Church of England still the Tory Party at prayer; Roman Catholics 'preferred Gordon Brown'
Theos have an interesting and insightful booklet out today: Is there a 'Religious Right' Emerging in Britain? (PDF download). Of particular interest is the enduring apparent correlation between denomination and party affiliation:
According to political scientist Ben Clements who has analysed the BES (British Election Survey) results, the data showed that Anglicans were more likely to vote for the Conservative Party than any other religious group (45% said they did), whereas Roman Catholics were, along with the nonreligious, least likely (29%). Catholics were more likely to vote Labour (40%), and the non-religious group was reasonably evenly split between the three parties, with a slight preponderance of support for the Liberal Democrats. The ‘other Christian denomination’ group (i.e. non-conformists, free and independent churches) were also evenly split between the three main parties, with a slight preference towards Conservative (33%).All such research gives a useful snapshot of the socio-religio-political state of affairs of Britain. It would be interesting to know if Roman Catholics find atheist Ed Miliband as attractive as Scottish Presbyterian Gordon Brown. It would be equally interesting to discover how the imminent appointment of Justin Welby as Archbishop of Canterbury might change the Anglican-Conservative dynamic. Conservatives do not equate to Republicans any more than Pat Robertson finds counterpart in Nicky Gumbel. But this is a welcome report, not least because it hands to David Cameron and Lynton Crosby a wealth of strategic information which may be used to 'target' Christian voters (however they might be defined) on the diverse and often conflicting issues which concern them. CCHQ won't listen, of course: the obsession remains with BME and LGBTQ groups. Focusing on 'Christian concerns' will only prolong the contamination of the Conservative brand.
The UKIP earned between 2.7% (other Christian denomination) and 4.9% (Anglican) of votes, whilst the BNP got between 0.2% (other Christian denomination) and 1.2% (no religion) of votes. The BES asked respondents about more than their voting record. The 2009/10 wave asked opinions of the main party leaders. Reflecting the direction of the political wind, David Cameron was most popular among four of the five groups, the exception being Roman Catholics, who preferred Gordon Brown.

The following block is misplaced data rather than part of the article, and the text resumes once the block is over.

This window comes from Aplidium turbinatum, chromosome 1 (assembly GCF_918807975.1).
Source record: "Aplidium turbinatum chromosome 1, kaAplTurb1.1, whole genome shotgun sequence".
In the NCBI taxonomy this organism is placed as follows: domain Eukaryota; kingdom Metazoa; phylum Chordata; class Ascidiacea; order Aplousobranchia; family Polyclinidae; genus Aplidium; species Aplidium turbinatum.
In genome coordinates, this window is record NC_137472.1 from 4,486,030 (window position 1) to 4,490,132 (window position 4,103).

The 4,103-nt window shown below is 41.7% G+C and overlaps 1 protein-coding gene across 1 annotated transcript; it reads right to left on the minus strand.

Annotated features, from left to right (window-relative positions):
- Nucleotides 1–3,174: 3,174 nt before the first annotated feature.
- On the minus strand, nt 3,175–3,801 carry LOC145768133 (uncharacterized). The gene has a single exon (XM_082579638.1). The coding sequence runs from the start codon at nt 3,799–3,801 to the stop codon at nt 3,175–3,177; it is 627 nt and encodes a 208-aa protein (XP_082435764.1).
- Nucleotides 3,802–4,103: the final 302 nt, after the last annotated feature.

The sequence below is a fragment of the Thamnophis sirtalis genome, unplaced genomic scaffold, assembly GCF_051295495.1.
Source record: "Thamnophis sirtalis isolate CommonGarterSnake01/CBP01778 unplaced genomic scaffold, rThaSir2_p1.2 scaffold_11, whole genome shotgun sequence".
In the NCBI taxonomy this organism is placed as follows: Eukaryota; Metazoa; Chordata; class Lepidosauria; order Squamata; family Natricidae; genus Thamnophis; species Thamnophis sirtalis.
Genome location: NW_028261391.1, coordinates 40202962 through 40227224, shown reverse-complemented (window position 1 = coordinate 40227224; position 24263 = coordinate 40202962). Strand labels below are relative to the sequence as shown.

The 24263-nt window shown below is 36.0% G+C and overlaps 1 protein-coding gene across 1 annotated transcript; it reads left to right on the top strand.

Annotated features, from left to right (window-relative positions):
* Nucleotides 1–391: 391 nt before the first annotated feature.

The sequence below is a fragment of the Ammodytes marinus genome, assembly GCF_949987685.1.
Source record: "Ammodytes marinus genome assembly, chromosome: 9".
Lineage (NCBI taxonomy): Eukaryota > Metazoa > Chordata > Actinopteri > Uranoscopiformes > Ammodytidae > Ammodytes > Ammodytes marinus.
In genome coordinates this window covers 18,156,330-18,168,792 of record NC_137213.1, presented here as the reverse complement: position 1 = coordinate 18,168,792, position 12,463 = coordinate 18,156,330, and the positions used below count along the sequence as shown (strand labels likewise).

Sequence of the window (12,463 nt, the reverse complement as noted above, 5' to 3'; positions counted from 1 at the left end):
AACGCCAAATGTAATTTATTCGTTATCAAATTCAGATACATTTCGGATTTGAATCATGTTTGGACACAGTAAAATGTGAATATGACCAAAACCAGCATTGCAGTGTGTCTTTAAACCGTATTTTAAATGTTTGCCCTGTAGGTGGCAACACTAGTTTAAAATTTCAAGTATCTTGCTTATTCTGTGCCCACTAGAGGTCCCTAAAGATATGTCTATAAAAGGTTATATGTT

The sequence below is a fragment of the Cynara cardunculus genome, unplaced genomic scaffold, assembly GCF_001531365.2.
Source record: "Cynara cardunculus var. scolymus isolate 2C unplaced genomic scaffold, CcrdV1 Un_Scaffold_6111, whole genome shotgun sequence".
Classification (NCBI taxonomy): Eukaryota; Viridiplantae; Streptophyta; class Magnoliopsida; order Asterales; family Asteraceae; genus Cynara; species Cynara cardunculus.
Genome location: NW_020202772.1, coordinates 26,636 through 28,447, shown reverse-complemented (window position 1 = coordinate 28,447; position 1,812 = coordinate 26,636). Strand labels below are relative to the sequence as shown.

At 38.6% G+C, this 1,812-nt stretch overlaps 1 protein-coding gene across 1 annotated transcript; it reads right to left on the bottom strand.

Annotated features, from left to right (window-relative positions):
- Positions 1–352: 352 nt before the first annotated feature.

The BES also asked respondents for their general opinion of parties, scoring each on a scale of 0 to 10. On this measure, Anglicans preferred the Conservatives (5.3) and Liberal Democrats (5.2) over Labour (4), whereas Roman Catholics preferred Liberal Democrats (5.1) and Labour (4.9) over Conservatives (4). The ‘other Christian denomination’ group preferred Liberal Democrats (5.4) over Labour (4.8) and Conservatives (4.4), which was also the order in which the non-religious group ranked the parties.
...Only one of the five BES categories – Roman Catholics – corresponds, in any way, to the groups that comprise the US Religious Right. It is noteworthy, therefore, that this category is also the most consistently left-of-centre of all the five surveyed in Britain. It is perhaps not surprising, therefore, that the accusations of a British Religious Right quoted in the introduction focus on Protestant (evangelical) groups rather than Catholic ones, a fact that is reflected in the choice of interviewees in chapter 3.
Although the BES ‘Anglican’ category was the most consistently Conservative of the five analysed, the alignment between Anglicanism and Conservatism was not comparable to that between evangelicals and Republicans in the US. More Anglicans voted for the two other mainstream parties than they did the Conservatives, and Anglicans were generally as positive about the Liberal Democrats as they were the Tories.
His Grace has just one quibble - the utterly disproportionate profile given to Stephen Green (17 mentions) and 'Christian Voice' (19 mentions). When the Evangelical Alliance, which represents two million Christians, manages only 20 references, it is bizarre that a one-man outfit with a few hundred followers should feature so prominently, and that the authors' justification is 'the level of media exposure he has been given'.
Such media exposure feeds his prominence in reports such as this, and reports such as this then justify an even greater media exposure. Not until Christians have moved beyond cultic behaviour and denominational dogmatism will there be anything like a coherent 'Christian Right' in the UK. And, even then, the Anglicans will mostly be Tory, and the Roman Catholics will tend to prefer Gordon Brown.